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The Complex Interaction of Markets For Endangered Species Products

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  • Fischer, Carolyn

    ()
    (Resources for the Future)

Abstract

Abstract Economic models of trade in endangered species products often do not incorporate four focal arguments in the policy debate over trade bans: 1) law-abiding consumers may operate in another market, separate from illegal consumers, that trade would bring online; 2) legal trade reduces stigma, which affects demand of law-abiding consumers; 3) laundering may bring illegal goods to legal markets when trade is allowed; 4) legal sales may affect illegal supply costs. This paper analyzes systematically which aspects of these complicated markets, separately or in combination, are important for determining whether limited legalized trade in otherwise illegal goods can be helpful for achieving policy goals like reducing poaching.

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Bibliographic Info

Paper provided by Resources For the Future in its series Discussion Papers with number dp-02-21.

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Date of creation: 13 May 2002
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Handle: RePEc:rff:dpaper:dp-02-21

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Keywords: endangered species; black markets; CITES; poaching; stigma;

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  1. Heltberg, Rasmus, 2001. "Impact of the ivory trade ban on poaching incentives: a numerical example," Ecological Economics, Elsevier, vol. 36(2), pages 189-195, February.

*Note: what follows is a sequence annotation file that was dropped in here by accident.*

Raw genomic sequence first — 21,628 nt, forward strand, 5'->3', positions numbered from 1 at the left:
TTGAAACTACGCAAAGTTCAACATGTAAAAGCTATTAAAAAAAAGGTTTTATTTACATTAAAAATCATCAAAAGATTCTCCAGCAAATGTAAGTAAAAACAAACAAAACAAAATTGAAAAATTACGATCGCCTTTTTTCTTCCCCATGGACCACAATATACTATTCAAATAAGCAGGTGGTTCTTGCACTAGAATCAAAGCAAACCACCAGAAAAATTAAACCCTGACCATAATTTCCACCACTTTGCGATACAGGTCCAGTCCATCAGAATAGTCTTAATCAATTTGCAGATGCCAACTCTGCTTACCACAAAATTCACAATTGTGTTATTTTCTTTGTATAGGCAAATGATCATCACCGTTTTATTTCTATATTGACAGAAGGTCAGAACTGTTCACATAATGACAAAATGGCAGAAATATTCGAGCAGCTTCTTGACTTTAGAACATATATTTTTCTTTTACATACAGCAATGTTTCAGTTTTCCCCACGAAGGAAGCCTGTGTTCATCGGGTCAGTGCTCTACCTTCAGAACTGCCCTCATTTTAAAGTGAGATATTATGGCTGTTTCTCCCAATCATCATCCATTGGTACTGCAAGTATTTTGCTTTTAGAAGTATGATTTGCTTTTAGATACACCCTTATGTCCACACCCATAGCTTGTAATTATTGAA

2. Bulte, Erwin H. & van Kooten, G. Cornelis, 1996. "A note on ivory trade and elephant conservation," Environment and Development Economics, Cambridge University Press, vol. 1(04), pages 433-443, October.
  3. Bergstrom, Ted, 1990. "On the Economics of Crime and Confiscation," Journal of Economic Perspectives, American Economic Association, vol. 4(3), pages 171-78, Summer.
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Cited by:
  1. Abbott, Brant & van Kooten, G. Cornelis, 2011. "Can domestication of wildlife lead to conservation? The economics of tiger farming in China," Ecological Economics, Elsevier, vol. 70(4), pages 721-728, February.
  2. Damania, Richard & Bulte, Erwin H., 2007. "The economics of wildlife farming and endangered species conservation," Ecological Economics, Elsevier, vol. 62(3-4), pages 461-472, May.
  3. G. Cornelis van Kooten & Tim Bogle & Frans P. de Vries, 2012. "Rent Seeking and the Smoke and Mirrors Game in the Creation of Forest Sector Carbon Credits: An Example from British Columbia," Working Papers, University of Victoria, Department of Economics, Resource Economics and Policy Analysis Research Group 2012-06, University of Victoria, Department of Economics, Resource Economics and Policy Analysis Research Group.
  4. van Kooten, G. Cornelis, 2006. "Protecting the African Elephant: A Dynamic Bioeconomic Model of Ivory Trade," 2006 Annual meeting, July 23-26, Long Beach, CA 21206, American Agricultural Economics Association (New Name 2008: Agricultural and Applied Economics Association).
  5. Robert Innes & George Frisvold, 2009. "The Economics of Endangered Species," Annual Review of Resource Economics, Annual Reviews, vol. 1(1), pages 485-512, 09.
  6. Gary D. Libecap, 2014. "Addressing Global Environmental Externalities: Transaction Costs Considerations," Journal of Economic Literature, American Economic Association, vol. 52(2), pages 424-79, June.
  7. Gary D. Libecap, 2013. "Addressing Global Environmental Externalities: Transaction Costs Considerations," NBER Working Papers 19501, National Bureau of Economic Research, Inc.
  8. Ferrier, Peyton Michael, 2009. "The Economics of Agricultural and Wildlife Smuggling," Economic Research Report 55951, United States Department of Agriculture, Economic Research Service.
  9. Balistreri, Edward J. & Worley, Christopher M., 2009. "Mercury: The good, the bad, and the export ban," Resources Policy, Elsevier, vol. 34(4), pages 195-204, December.

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